To the naysayers out there, here are John Buck‘s performances in 2010 and 2011:
It might not look great compared to the 2010 season that the Marlins “paid for” when they offered Buck a three-year, $18 million deal. However, the Marlins really did not pay for that three-win season, but rather a year that was more like his projected .320-ish wOBA with slightly below average defense, exactly the sort of season they are getting from Buck as the team heads into September. At an estimated $4 million per FanGraphs Wins Above Replacement (fWAR), the Fish would have received $8.4 million in production in return for Buck’s services, $2 million more than they actually paid.
Those who complained before the season that the Marlins paid too much for Buck may have been right given the possible alternatives, but they cannot argue that he has not made his money so far this season. Let’s take a look at how he has done it.
Peripherals and power
Looking at the 2010 and 2011 numbers and comparing them to Buck’s career totals, you can see a few anomalies between both seasons. We all knew that Buck could not manage a .285 batting average again last season due to him posting a career-high .335 BABIP, but the bigger concerns among other fans wer whether his power would stick moving to Sun Life Stadium after spending a season in the launching pad of Rogers Centre and whether he could bump his walk rate up closer to his career levels. Well, after a few seasons of .200+ ISO with both the Kansas City Royals and Toronto Blue Jays, Buck returned to an ISO closer to his career .176 mark. Part of the reasoning for that is the reversion of his ground ball and fly ball rates to career norms.
This season looks more like his 2004 through 2008 years, during which he had a .164 ISO but was still a solid home run hitter (62 homers in 1914 PA). The difference in HR/FB rate may have just been simple regression, meaning that Buck did not necessarily lose anything in terms of his power in the move to Sun Life Stadium but rather that he just regressed to his more likely true talent level.
Being less aggressive
This was an interesting quote from an article regarding Buck’s “power projections.”
Buck credits Blue Jays hitting coach Dwayne Murphy and former Toronto manager Cito Gaston for helping him increase his power numbers.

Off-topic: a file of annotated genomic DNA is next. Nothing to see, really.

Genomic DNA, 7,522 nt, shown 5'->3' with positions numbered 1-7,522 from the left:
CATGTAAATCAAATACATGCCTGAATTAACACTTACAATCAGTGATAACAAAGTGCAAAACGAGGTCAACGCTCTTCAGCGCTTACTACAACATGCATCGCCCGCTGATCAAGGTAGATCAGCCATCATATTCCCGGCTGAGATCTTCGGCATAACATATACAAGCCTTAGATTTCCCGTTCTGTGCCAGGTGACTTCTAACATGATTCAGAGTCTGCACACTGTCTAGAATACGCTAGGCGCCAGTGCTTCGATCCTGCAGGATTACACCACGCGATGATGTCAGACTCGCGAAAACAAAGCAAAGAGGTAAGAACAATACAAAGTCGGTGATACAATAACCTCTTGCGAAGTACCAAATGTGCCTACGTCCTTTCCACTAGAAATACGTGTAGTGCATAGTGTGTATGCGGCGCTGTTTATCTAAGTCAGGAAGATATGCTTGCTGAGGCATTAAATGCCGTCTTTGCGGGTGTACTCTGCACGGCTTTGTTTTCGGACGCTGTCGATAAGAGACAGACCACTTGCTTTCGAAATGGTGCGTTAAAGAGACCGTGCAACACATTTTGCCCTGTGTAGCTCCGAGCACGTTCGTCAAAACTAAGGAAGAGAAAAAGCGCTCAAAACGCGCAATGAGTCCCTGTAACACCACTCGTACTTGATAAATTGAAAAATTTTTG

In 2010, Buck was figuring things out about himself at the same time his then Blue Jays teammate Jose Bautista was beginning to blossom into a slugger.
According to Buck, Murphy has a unique approach that benefits players with power potential.
“It helps them be more selective, which was my huge thing,” the catcher said. “I was always extremely aggressive.”
It says that Buck became more selective when working with Toronto Blue Jays hitting coach Dwyane Murphy. However, what is interesting about this quote is that it does not really fall in line with what we see in the numbers (courtesy of StatCorner).
The numbers show that, since 2009, Buck started swing at more pitches, and that approach did not stop during his stint in Toronto last season. This year, he has dropped his swing rate again, though he is still seeing a similar number of pitches per PA this season as he has the last few seasons. This is likely due to his improved contact rate, as he is making contact more akin to his 2007 and 2008 seasons, which showed better plate discipline in terms of swing rate. This also corresponds nicely to his increased walk rate as well. All in all, it does seem to point towards an improved approach at the plate by Buck with a return to acceptable walk rates at the expense of some power.
Of course, this does not mean that Murphy did not have a hand in improving Buck’s approach. Perhaps Buck’s selectivity within the zone improved under Murphy’s “grip it and rip it” type of approach. However, if you believe FanGraphs plate discipline numbers, you can actually see that Buck’s selectivity is actually vastly decreased under Toronto’s regime, and has returned to his 2009 levels here in Florida.
Happy with the move?
It has only been one season, but the Marlins have to be at least satisfied with the current incarnation of John Buck. He has allayed fears that he would lose his power moving from Toronto (a fear that I personally never had, as he had plenty of power in Kansas City as well) and that he lost all semblance of discipline last season in Toronto. If he can continue playing like this, he will be worth what the Marlins paid for, whether or not it was the “correct” move given the options in the market. At this point, we can only hope he continues his production rather than worrying about the opportunity cost of acquiring other players for less money.